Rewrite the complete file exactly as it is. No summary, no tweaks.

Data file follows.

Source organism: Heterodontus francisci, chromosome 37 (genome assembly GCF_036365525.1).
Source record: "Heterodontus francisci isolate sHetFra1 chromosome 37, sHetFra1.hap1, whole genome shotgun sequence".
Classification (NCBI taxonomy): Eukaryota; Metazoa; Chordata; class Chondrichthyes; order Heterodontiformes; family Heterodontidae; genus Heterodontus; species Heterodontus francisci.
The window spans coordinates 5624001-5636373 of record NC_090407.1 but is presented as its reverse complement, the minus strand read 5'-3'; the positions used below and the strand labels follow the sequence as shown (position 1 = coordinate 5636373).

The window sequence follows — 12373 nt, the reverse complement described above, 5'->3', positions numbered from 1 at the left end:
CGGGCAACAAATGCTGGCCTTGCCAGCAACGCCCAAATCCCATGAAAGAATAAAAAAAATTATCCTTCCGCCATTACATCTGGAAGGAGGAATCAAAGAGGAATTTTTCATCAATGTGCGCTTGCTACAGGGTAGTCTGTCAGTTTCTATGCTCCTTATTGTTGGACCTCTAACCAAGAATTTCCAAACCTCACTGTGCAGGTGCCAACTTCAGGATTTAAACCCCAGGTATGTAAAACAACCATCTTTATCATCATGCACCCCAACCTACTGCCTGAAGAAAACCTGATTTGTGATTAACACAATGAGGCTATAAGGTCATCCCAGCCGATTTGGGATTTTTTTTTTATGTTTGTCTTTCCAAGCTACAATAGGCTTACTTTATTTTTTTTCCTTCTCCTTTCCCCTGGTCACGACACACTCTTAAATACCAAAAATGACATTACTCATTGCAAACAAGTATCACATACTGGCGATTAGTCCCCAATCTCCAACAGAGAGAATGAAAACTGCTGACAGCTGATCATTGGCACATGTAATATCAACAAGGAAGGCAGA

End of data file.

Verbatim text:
Source organism: Heterodontus francisci, chromosome 37 (genome assembly GCF_036365525.1).
Source record: "Heterodontus francisci isolate sHetFra1 chromosome 37, sHetFra1.hap1, whole genome shotgun sequence".
Classification (NCBI taxonomy): Eukaryota; Metazoa; Chordata; class Chondrichthyes; order Heterodontiformes; family Heterodontidae; genus Heterodontus; species Heterodontus francisci.
The window spans coordinates 5624001-5636373 of record NC_090407.1 but is presented as its reverse complement, the minus strand read 5'-3'; the positions used below and the strand labels follow the sequence as shown (position 1 = coordinate 5636373).

The window sequence follows — 12373 nt, the reverse complement described above, 5'->3', positions numbered from 1 at the left end:
CGGGCAACAAATGCTGGCCTTGCCAGCAACGCCCAAATCCCATGAAAGAATAAAAAAAATTATCCTTCCGCCATTACATCTGGAAGGAGGAATCAAAGAGGAATTTTTCATCAATGTGCGCTTGCTACAGGGTAGTCTGTCAGTTTCTATGCTCCTTATTGTTGGACCTCTAACCAAGAATTTCCAAACCTCACTGTGCAGGTGCCAACTTCAGGATTTAAACCCCAGGTATGTAAAACAACCATCTTTATCATCATGCACCCCAACCTACTGCCTGAAGAAAACCTGATTTGTGATTAACACAATGAGGCTATAAGGTCATCCCAGCCGATTTGGGATTTTTTTTTTATGTTTGTCTTTCCAAGCTACAATAGGCTTACTTTATTTTTTTTCCTTCTCCTTTCCCCTGGTCACGACACACTCTTAAATACCAAAAATGACATTACTCATTGCAAACAAGTATCACATACTGGCGATTAGTCCCCAATCTCCAACAGAGAGAATGAAAACTGCTGACAGCTGATCATTGGCACATGTAATATCAACAAGGAAGGCAGA